Ash Wednesday 2014 Pilgrimage for Human Rights
By Pam Orlowicz and Chuck Orlowicz
Some reflections from Pam Orlowicz
There are times when I do something but I’m really not sure if it makes any difference. That thought crossed my mind this past Ash Wednesday. Here I was with maybe 50 other people standing in a dark street in Elizabeth, New Jersey. It was very cold. Before us was the Elizabeth Detention Center, a jail housing immigrants threatened with deportation. This center is surrounded by fencing and there are no windows. Every once in a while someone who works there would go in or come out, but no one inside could possibly know we were even there. We had some banners and some musicians and we sang and prayed and sang some more. But did anyone hear us? Did it matter? Well, one person did hear us and that made all the difference. She was there because her husband was in the detention center and she had come that night to visit him. She was very moved by this small group of people. Before she went inside, we were invited to pray over her. The experience moved us all. In a sense she brought us inside with her and carried with her our love and desire for our country to change the policy we have in place to deal with undocumented people who live and work within our borders. So at least on this night, on this dark and cold street in Elizabeth, we did make a difference.
Some reflections from Chuck Orlowicz
I spent pretty much all day on Ash Wednesday as part of this pilgrimage, organized by Pax Christi NJ, and co-sponsored by about a dozen other organizations. We began in Liberty State Park in front of the footbridge to Ellis Island. Forty or fifty intrepid souls in the cold breeze prayed, sang, chanted, and shared stories. At this initial gathering spot, the Archdiocese of Newark was officially represented by Archbishop Bernard, the recently appointed coadjutor. He offered prayers and words of support as we launched what was to be a day of walking (about 13 miles in all), praying, singing, chanting, sharing stories, and speaking truth to power.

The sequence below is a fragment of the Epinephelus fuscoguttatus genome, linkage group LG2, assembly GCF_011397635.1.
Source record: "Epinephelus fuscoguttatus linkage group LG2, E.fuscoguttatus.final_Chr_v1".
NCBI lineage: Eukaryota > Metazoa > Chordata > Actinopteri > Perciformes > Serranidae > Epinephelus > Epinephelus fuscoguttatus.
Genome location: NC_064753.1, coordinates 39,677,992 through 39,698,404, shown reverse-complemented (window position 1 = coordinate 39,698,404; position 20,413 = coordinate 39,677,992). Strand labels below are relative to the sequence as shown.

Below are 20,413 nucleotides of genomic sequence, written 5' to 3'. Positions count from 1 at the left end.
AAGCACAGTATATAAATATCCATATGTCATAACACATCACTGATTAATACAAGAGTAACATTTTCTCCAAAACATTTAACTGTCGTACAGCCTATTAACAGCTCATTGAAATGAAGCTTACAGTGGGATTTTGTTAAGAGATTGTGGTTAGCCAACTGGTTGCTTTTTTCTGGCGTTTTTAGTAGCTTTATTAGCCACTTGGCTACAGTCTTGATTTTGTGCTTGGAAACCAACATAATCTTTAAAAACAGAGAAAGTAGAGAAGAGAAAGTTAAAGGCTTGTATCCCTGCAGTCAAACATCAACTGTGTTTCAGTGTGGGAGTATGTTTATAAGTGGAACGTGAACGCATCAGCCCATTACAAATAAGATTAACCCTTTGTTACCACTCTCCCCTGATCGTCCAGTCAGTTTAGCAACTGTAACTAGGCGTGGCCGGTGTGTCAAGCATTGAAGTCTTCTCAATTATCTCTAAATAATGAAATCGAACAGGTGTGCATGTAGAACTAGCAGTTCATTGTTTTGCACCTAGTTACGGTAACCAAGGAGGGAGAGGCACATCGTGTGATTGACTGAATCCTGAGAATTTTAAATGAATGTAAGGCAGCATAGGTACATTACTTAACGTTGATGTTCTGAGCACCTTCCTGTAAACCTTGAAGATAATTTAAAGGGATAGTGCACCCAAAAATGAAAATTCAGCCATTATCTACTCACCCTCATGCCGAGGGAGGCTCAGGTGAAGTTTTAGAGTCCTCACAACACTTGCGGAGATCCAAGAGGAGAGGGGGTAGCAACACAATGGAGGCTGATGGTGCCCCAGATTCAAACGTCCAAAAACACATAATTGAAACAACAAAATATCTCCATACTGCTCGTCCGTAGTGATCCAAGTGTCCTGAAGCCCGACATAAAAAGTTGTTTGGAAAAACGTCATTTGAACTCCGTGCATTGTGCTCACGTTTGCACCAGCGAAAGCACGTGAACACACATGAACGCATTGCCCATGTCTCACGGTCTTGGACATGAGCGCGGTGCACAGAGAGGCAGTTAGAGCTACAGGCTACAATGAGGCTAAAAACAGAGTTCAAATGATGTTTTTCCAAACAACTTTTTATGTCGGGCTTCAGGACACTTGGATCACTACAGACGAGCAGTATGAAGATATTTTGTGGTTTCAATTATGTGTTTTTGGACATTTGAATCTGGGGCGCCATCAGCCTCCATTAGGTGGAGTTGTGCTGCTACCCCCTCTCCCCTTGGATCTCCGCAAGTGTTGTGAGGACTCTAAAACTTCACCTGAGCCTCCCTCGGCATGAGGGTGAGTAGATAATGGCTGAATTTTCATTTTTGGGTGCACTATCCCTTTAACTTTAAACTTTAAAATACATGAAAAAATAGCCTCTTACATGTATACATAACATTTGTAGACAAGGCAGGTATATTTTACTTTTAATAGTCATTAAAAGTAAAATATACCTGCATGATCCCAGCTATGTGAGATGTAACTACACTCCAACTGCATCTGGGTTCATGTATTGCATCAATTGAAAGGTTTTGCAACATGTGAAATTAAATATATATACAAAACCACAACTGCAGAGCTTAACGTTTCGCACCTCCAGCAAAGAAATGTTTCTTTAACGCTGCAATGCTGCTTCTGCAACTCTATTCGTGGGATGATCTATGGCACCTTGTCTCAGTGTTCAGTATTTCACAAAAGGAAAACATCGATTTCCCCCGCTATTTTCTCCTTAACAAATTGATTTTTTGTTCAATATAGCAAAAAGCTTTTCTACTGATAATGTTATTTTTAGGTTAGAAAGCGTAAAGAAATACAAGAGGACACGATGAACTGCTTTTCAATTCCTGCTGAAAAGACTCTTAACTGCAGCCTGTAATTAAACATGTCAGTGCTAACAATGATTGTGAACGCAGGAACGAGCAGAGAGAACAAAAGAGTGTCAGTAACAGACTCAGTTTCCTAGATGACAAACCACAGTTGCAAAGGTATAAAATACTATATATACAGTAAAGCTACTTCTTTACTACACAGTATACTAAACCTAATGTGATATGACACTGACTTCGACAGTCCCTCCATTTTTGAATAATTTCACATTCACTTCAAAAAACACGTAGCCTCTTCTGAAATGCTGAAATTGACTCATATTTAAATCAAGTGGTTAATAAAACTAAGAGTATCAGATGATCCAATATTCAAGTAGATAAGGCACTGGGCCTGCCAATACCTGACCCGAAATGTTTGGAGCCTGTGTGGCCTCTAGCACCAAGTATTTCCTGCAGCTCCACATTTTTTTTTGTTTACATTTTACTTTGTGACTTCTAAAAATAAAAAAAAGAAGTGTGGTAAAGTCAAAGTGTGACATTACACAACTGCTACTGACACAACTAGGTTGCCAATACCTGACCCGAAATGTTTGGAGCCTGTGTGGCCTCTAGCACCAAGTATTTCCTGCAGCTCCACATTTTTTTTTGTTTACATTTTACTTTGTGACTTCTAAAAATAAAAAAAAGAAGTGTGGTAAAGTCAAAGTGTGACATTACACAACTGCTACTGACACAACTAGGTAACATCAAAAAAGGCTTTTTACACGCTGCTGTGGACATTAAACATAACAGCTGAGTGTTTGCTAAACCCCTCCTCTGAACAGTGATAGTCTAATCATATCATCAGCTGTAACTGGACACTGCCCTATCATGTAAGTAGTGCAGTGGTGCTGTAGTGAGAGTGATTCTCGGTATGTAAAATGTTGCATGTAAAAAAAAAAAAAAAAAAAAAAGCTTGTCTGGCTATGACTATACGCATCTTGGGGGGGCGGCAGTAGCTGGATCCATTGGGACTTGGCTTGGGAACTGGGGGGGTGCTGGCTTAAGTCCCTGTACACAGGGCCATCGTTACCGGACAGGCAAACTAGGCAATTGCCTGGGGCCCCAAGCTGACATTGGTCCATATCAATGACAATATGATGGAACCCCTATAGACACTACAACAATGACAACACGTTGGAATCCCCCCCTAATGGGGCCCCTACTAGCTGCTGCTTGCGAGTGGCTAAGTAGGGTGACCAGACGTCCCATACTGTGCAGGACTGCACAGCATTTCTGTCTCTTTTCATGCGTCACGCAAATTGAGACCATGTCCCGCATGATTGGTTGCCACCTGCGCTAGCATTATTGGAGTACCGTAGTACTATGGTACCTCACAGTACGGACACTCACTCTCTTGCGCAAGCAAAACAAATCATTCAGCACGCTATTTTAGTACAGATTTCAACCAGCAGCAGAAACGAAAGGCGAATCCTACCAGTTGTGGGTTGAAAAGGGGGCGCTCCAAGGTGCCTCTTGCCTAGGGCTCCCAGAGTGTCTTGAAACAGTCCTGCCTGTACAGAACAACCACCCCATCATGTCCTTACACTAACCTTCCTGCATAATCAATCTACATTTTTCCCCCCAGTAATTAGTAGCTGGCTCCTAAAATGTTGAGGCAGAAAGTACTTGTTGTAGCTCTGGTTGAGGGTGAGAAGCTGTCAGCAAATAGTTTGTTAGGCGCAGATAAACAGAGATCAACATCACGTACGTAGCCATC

Our first stop was at the Hudson County Administration Building in Jersey. We spoke out against Hudson County’s part in immigrant detention. The Hudson County Correctional Center may keep more than 600 immigrant detainees incarcerated at any given time. From here we walked to Saint Peter’s University where we heard a number of people speak about working for justice for immigrants. Over the entire day I was delighted to see that a majority of our walkers were young people. We had a contingent of about a dozen boys from Don Bosco High School. We also had quite a few college students represented.
From Saint Peter’s University, we obtained transportation to Saint James Church in the Ironbound section of Newark, where we participated in an Ash Wednesday service. Afterwards, we walked to One Gateway Center, where Senators Menendez and Booker have offices. I noticed that as we walked, people would ask one or the other of us what all the commotion was about. In this way, we occasionally picked up additional walkers for a part of the way. And some people had planned to walk only a portion of the way, so we would regularly pick up groups, and leave them later at another point. In Newark we had a number of women with small children join us for a part of the way.
From One Gateway Center, we walked to the Rodino Federal Building and then to the Essex County Hall of Records. From here we obtained transportation to a location in Elizabeth, which allowed us to walk to the Union County Courthouse.
Again we obtained transportation, which brought us to our final destination for the day, the Elizabeth Detention Center. During this entire time, the enthusiasm of our walkers never waned. We had multiple speakers at each stop along the way, a three piece musical group for the entire pilgrimage, enthusiastic chanting, singing, sharing stories, and getting to know each other a little better over the course of the day. We had a prayer vigil at our final stop, which was very moving in spite of my weariness and the cold that just seemed to be getting right into my bones.
All in all, it was an absolutely beautiful day spent with a group of absolutely beautiful people.